Canine heartworm: natural infection along remote coastal area of Rio de Janeiro


Dirofilaria immitis, verme do coração canino, zoonose, Saúde Única Dirofilaria immitis, heartworm, zoonosis, One Health.

How to Cite

dos Santos Filho, M. ., Alberigi, B. ., Macedo Pedroso Balius, D. ., Marques de Oliveira Lemos, N. ., Rodrigues Bendas, A. J. ., & Pereira Paiva, J. (2021). Canine heartworm: natural infection along remote coastal area of Rio de Janeiro. Brazilian Journal of Veterinary Medicine, 43(1), e000220. bjvm000220


Dirofilaria immitis is a mosquito-borne nematode that often infects dogs worldwide and causes what is commonly referred to as heartworm disease. The infection is recognized as being more prevalent in tropical and subtropical coastal regions; however, due to recent climate changes, it has been detected in regions previously considered free of infection. The asymptomatic animals presented in this case report had their infections detected opportunistically. One was presented for a routine checkup and the other for pre-operative evaluation. In the checkup case, heartworm disease was suspected after auscultation. In the presurgical case, microfilariae were found when cytology was performed. Both dogs had D. immitis infection confirmed by antigen detection using an enzyme-linked immunosorbent assay (ELISA) test. The microfilariae were confirmed to be D. immitis. This report highlights the unsuspected finding of the infection in a region where canine heartworm disease has not been a concern. It throws light on the importance of constant surveillance of animal vector-borne diseases in areas of ecotone. Surveillance must be reinforced when natural resources are disturbed, especially in the face of global climate change.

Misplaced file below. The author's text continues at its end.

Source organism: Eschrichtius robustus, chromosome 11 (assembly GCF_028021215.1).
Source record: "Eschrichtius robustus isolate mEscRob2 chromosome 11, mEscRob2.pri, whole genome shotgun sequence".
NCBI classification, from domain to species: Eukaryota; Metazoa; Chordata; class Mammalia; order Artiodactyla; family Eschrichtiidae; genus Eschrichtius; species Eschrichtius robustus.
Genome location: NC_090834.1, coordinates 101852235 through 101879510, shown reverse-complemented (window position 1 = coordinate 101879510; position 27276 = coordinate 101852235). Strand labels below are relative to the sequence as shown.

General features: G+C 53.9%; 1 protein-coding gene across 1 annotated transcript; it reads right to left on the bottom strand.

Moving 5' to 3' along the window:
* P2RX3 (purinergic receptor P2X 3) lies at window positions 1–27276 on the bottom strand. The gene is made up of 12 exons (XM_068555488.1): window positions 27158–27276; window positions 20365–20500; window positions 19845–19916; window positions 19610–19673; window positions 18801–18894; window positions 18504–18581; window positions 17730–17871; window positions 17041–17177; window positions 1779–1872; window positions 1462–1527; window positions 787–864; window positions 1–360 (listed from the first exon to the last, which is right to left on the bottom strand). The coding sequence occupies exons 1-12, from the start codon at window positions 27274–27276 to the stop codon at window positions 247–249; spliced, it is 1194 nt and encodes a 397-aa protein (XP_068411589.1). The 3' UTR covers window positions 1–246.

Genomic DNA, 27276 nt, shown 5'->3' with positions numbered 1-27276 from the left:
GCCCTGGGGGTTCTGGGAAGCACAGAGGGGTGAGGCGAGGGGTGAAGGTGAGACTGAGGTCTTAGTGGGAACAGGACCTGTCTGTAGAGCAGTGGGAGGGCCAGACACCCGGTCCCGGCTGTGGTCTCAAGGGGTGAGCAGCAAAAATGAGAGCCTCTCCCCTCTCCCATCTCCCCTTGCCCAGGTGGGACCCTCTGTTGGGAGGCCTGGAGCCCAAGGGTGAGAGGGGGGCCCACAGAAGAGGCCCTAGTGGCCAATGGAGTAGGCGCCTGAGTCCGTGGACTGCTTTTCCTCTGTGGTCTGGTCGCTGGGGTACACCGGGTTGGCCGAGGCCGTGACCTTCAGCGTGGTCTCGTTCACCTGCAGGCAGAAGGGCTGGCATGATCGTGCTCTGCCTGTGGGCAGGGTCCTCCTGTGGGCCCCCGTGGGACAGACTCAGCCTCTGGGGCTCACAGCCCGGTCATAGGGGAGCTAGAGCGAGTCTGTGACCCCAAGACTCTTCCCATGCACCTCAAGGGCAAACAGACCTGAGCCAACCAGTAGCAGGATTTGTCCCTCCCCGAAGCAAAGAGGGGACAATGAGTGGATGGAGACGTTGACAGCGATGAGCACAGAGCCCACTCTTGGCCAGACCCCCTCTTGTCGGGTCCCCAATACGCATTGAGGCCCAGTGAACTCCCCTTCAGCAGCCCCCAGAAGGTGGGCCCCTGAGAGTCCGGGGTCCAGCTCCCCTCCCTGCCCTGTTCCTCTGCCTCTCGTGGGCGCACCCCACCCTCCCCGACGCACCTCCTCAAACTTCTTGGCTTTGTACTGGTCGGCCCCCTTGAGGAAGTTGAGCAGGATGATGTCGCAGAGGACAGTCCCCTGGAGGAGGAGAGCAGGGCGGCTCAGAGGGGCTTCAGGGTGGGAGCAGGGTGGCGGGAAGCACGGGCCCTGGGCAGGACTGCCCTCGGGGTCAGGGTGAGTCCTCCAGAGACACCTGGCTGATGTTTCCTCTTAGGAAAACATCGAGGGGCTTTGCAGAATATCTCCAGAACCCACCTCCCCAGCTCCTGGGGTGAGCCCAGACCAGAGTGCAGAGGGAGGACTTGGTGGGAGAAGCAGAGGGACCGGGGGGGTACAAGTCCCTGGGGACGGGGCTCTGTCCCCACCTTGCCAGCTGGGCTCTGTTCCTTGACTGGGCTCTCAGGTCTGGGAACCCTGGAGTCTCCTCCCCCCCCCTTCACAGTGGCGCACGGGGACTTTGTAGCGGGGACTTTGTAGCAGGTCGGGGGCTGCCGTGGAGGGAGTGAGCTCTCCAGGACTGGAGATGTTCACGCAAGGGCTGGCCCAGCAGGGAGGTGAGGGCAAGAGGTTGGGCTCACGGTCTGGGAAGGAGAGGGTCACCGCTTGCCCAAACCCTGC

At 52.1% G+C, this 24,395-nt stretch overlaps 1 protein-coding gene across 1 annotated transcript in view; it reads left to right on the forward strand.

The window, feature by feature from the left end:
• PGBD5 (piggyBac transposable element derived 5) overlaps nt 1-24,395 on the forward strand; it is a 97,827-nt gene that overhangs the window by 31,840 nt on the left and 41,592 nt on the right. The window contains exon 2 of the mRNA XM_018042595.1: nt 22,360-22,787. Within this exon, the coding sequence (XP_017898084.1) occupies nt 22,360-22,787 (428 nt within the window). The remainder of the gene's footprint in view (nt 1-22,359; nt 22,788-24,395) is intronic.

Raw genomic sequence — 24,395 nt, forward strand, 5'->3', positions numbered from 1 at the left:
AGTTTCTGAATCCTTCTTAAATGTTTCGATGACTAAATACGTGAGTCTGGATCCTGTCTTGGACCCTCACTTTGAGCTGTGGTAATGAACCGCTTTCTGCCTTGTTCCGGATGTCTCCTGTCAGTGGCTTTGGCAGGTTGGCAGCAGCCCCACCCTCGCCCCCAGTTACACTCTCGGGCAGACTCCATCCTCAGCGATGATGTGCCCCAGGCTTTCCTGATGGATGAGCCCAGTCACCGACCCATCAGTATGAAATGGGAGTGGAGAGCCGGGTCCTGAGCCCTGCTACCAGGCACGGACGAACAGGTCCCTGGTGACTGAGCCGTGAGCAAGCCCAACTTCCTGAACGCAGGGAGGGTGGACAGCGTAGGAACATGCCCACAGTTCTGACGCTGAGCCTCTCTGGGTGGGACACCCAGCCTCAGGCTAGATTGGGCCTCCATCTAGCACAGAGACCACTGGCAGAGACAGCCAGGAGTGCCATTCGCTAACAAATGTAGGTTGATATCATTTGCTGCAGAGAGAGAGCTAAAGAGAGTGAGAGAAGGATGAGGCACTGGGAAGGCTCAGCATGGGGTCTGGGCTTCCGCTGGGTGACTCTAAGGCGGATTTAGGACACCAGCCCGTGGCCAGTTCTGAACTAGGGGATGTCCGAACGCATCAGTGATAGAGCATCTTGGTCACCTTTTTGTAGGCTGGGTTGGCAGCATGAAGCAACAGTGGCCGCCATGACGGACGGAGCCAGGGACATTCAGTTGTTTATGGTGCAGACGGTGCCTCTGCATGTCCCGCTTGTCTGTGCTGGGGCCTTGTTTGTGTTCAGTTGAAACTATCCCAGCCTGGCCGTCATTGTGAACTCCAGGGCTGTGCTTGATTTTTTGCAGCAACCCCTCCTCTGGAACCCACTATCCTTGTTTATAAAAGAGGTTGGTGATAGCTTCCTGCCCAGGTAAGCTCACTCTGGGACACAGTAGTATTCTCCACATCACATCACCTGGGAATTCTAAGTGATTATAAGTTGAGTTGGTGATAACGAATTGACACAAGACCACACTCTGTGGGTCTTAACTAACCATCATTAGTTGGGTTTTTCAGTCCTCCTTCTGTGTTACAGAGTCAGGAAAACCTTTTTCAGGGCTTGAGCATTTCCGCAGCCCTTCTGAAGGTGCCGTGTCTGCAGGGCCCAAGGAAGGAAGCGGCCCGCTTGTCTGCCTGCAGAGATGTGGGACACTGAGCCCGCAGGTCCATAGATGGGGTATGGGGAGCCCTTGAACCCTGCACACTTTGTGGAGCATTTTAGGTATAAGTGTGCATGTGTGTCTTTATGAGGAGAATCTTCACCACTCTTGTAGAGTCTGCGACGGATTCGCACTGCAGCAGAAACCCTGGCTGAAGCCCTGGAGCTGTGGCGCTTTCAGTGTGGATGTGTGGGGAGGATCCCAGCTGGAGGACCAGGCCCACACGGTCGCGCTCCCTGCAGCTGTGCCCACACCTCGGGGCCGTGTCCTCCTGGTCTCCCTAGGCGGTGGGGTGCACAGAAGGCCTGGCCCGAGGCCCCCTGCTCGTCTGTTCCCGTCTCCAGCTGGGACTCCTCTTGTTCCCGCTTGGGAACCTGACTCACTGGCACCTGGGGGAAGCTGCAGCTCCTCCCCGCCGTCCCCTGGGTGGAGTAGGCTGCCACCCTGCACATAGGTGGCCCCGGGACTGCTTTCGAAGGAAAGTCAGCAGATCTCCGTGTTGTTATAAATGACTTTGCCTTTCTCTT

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Copyright (c) 2021 Mário dos Santos Filho, Bruno Alberigi, Debora Macedo Pedroso Balius, Nathália Marques de Oliveira Lemos, Alexandre José Rodrigues Bendas, Jonimar Pereira Paiva